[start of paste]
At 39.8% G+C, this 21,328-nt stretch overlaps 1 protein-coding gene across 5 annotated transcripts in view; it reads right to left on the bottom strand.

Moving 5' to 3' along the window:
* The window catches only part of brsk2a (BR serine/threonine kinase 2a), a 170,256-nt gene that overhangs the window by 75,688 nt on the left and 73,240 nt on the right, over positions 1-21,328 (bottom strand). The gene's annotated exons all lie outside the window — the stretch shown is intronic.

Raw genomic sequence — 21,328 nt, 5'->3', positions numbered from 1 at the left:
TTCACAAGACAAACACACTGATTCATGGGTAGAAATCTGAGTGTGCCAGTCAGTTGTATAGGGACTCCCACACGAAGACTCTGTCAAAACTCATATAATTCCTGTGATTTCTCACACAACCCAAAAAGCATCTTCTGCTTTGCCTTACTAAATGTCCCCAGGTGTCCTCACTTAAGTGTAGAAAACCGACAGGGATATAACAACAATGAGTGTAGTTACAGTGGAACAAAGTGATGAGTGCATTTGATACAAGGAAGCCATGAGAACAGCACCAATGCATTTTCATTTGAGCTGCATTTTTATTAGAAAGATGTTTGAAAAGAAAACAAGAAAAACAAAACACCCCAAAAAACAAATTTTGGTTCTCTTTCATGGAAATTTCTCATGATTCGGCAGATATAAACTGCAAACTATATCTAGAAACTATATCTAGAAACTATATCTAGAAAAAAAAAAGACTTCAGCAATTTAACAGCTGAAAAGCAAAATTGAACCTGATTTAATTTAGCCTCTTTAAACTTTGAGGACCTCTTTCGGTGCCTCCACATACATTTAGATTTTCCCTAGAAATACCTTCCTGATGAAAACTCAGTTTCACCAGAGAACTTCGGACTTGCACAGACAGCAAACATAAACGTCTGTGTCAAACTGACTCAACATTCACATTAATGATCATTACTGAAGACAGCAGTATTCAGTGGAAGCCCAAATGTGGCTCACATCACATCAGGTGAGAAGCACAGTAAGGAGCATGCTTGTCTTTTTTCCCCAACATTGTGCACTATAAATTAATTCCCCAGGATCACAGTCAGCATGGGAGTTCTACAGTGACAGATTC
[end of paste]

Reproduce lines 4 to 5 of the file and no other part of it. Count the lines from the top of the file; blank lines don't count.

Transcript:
Raw genomic sequence — 21,328 nt, 5'->3', positions numbered from 1 at the left:
TTCACAAGACAAACACACTGATTCATGGGTAGAAATCTGAGTGTGCCAGTCAGTTGTATAGGGACTCCCACACGAAGACTCTGTCAAAACTCATATAATTCCTGTGATTTCTCACACAACCCAAAAAGCATCTTCTGCTTTGCCTTACTAAATGTCCCCAGGTGTCCTCACTTAAGTGTAGAAAACCGACAGGGATATAACAACAATGAGTGTAGTTACAGTGGAACAAAGTGATGAGTGCATTTGATACAAGGAAGCCATGAGAACAGCACCAATGCATTTTCATTTGAGCTGCATTTTTATTAGAAAGATGTTTGAAAAGAAAACAAGAAAAACAAAACACCCCAAAAAACAAATTTTGGTTCTCTTTCATGGAAATTTCTCATGATTCGGCAGATATAAACTGCAAACTATATCTAGAAACTATATCTAGAAACTATATCTAGAAAAAAAAAAGACTTCAGCAATTTAACAGCTGAAAAGCAAAATTGAACCTGATTTAATTTAGCCTCTTTAAACTTTGAGGACCTCTTTCGGTGCCTCCACATACATTTAGATTTTCCCTAGAAATACCTTCCTGATGAAAACTCAGTTTCACCAGAGAACTTCGGACTTGCACAGACAGCAAACATAAACGTCTGTGTCAAACTGACTCAACATTCACATTAATGATCATTACTGAAGACAGCAGTATTCAGTGGAAGCCCAAATGTGGCTCACATCACATCAGGTGAGAAGCACAGTAAGGAGCATGCTTGTCTTTTTTCCCCAACATTGTGCACTATAAATTAATTCCCCAGGATCACAGTCAGCATGGGAGTTCTACAGTGACAGATTC